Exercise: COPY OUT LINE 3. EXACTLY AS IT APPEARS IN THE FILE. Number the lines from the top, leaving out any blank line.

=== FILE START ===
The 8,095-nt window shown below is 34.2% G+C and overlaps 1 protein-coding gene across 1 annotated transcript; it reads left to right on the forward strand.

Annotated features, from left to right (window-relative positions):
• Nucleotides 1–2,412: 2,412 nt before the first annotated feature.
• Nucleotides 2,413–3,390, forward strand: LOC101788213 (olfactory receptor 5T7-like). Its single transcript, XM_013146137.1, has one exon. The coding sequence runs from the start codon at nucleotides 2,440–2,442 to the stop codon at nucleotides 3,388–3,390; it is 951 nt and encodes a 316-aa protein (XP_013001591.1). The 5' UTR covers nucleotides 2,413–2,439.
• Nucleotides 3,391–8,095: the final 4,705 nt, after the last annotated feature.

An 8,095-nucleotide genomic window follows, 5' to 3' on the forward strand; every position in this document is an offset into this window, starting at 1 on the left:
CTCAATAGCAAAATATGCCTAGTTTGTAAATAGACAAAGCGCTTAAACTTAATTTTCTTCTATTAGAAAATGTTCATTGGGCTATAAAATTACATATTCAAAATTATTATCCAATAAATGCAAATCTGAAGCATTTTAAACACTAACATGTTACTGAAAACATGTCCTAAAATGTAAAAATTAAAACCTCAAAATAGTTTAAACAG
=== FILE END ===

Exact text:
• Nucleotides 1–2,412: 2,412 nt before the first annotated feature.